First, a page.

Southampton’s much-improved performances of late finally paid dividends as they emerged 2-1 victors over Spurs in a brilliant comeback last Saturday, with Yan Valery scoring for the second consecutive game.
The Frenchman is the epitome of the belief which Ralph Hasenhuttl has instilled in his squad, and the faith he has placed in younger players is making a huge difference as the Saints look to steer clear of relegation.
The Austrian boss has taken a polarised approach to that of his predecessor, trusting the likes of Valery, Jan Bednarek and James Ward-Prowse – all of whom have repaid him – in the starting XI, as opposed to more experienced members of the squad.
Despite having only made his first appearance for Saints in December, the 20-year-old is now an established player in the starting XI and the numbers behind his performances since Hasenhuttl took the helm show exactly why that is the case.
In 12 Premier League starts since the 1-0 loss to Cardiff – Hasenhuttl’s first game in charge in which Valery played at right-back rather than right-wing-back – the number 43 has completed 2.2 tackles and 1.1 interceptions on average, indicating his defensive importance.
In comparison, Ryan Bertrand completes 2.1 and 1.1 per game respectively – the former Chelsea man is regarded as one of Southampton’s most reliable performers – and Spurs’ Kieran Trippier, who has proven himself as a quality wing-back, completes 2.3 and 0.9.
Clearly, Valery is playing beyond his years in terms of his defensive contribution, but what about his influence on the front foot? Well, his thunderbolt against the Red Devils was a cracking way to open his account in red and white and he doubled his tally for the season next time out as he bundled home at the back post against Mauricio Pochettino’s men.
For the sake of consistency, 28-year-old Trippier has scored just once this campaign despite regularly taking free-kicks for Spurs, while 29-year-old Bertrand also has the single strike to his name.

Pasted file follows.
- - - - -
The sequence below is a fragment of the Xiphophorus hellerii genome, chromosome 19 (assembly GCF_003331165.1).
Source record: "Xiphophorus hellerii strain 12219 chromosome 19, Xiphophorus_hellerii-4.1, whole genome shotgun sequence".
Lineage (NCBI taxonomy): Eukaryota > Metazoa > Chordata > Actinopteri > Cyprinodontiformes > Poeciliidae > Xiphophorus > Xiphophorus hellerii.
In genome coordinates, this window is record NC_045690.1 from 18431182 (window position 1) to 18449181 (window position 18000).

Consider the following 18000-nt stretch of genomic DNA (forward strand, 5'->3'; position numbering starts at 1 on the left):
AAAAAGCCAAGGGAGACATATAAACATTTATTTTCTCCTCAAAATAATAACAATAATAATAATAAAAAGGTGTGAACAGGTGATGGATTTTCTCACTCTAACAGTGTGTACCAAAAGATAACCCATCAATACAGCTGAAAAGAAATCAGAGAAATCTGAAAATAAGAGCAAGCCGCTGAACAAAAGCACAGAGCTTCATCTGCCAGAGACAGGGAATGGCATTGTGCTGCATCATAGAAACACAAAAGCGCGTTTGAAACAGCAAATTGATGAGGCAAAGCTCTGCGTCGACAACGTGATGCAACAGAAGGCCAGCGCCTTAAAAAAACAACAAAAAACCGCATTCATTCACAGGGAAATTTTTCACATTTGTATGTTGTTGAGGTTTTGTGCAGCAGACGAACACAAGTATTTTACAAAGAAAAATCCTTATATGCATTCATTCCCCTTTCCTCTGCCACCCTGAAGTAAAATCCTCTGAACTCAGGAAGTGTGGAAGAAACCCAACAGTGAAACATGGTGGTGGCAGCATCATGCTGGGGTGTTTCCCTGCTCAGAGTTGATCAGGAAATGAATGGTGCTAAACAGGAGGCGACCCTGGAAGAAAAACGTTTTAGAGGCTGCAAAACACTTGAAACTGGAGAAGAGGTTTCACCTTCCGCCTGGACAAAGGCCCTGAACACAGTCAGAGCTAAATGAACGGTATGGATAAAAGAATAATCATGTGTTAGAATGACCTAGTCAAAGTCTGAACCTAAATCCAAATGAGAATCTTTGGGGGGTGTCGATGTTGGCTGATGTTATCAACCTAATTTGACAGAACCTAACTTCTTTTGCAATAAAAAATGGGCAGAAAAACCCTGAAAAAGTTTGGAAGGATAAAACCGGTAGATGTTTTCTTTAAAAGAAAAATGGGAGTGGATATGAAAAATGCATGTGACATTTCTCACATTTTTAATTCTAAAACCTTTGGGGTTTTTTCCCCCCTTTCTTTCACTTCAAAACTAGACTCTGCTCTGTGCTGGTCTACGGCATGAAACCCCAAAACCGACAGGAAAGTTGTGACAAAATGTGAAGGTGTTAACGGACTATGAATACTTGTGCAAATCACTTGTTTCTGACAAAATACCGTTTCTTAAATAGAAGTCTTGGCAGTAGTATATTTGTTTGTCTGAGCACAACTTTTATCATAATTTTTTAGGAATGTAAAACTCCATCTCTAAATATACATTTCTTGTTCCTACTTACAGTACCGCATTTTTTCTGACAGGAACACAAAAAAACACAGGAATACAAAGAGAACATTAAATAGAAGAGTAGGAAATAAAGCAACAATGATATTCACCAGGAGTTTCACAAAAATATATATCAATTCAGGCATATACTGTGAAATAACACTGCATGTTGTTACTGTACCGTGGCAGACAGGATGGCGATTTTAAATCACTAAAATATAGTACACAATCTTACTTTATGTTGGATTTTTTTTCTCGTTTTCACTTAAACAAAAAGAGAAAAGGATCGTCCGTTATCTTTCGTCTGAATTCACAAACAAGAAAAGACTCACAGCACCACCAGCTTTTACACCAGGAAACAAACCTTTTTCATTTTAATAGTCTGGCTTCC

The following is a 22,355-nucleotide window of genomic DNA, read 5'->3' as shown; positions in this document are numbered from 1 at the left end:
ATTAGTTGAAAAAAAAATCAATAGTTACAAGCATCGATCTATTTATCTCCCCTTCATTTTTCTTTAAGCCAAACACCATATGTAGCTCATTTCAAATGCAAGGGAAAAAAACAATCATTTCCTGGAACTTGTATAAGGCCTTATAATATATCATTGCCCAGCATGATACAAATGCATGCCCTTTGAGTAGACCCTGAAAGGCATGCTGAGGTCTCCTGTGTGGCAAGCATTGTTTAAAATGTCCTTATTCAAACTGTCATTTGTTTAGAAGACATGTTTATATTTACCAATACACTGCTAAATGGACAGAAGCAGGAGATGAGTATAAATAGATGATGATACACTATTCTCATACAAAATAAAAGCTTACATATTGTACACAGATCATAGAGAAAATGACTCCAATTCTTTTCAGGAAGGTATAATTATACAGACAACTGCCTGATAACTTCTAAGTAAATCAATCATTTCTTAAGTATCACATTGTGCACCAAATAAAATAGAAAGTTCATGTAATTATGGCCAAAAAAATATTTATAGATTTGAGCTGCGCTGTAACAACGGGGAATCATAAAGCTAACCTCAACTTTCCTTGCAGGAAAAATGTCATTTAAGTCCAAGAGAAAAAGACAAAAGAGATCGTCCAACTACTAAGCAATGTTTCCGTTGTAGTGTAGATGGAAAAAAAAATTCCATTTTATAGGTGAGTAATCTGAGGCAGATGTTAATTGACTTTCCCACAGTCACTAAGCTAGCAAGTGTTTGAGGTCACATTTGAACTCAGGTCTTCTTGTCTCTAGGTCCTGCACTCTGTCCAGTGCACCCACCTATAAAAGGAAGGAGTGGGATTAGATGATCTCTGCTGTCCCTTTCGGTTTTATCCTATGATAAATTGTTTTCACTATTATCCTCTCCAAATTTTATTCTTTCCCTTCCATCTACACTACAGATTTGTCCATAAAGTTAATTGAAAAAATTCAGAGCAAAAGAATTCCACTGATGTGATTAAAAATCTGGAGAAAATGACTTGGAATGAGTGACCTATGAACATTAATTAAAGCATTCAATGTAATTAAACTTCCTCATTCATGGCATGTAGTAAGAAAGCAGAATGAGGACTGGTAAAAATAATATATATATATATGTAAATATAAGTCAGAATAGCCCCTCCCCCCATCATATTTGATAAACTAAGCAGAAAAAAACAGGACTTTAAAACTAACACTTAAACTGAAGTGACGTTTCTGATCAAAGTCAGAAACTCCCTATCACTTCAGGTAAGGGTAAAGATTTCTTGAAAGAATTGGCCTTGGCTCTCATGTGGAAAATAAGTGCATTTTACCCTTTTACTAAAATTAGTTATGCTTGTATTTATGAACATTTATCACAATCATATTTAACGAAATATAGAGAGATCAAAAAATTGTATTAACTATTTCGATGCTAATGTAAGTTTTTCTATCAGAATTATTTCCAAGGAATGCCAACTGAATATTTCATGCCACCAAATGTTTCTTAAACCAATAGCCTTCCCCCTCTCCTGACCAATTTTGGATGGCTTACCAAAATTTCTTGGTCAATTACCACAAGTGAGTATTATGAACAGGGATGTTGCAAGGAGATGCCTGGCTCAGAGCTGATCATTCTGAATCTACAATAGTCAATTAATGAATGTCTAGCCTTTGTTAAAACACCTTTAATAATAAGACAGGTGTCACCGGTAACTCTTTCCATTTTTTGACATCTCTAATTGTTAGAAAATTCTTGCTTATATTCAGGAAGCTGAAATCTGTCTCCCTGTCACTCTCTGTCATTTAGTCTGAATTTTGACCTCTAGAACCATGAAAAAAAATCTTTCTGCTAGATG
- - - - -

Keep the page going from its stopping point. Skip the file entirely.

It’s in his willingness to take his opponent on, though, where Valery truly shines – the academy graduate completes 1.3 dribbles per start while former Saints captain Bertrand and England hero Tripper average 0.1 and 0.8 per game, respectively.
This directness has been crucial and the defender’s willingness to get forward is the reason why he was able to net his second goal of the campaign last weekend.
It’s unlikely we would have seen him do this under previous Saints boss Mark Hughes. Valery, who was given far less license to get forward prior to Hasenhuttl’s arrival, completed 0 dribbles under the Welshman. He has shown now, that he is a threat on the front foot when given space.
Standing at 5’11”, the Champigny-sur-Marne-born starlet wins his fair share of aerial duels, too – 1.7 per start on average, to be exact – while Cedric Soares, whom Valery has replaced, completed just 1.3 per game before upping sticks to Inter Milan in January.
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There is plenty of tangible statistical evidence to justify Southampton’s decision to extend Valery’s contract on Thursday until 2023 – if any was even needed – and it’s already clear to see that Hasenhuttl has unearthed a real gem of a player.
The victory over Spurs was huge but the Saints remain just two points above the drop zone and it could go down to the wire.
Don’t bet against Valery being crucial in the bid for survival.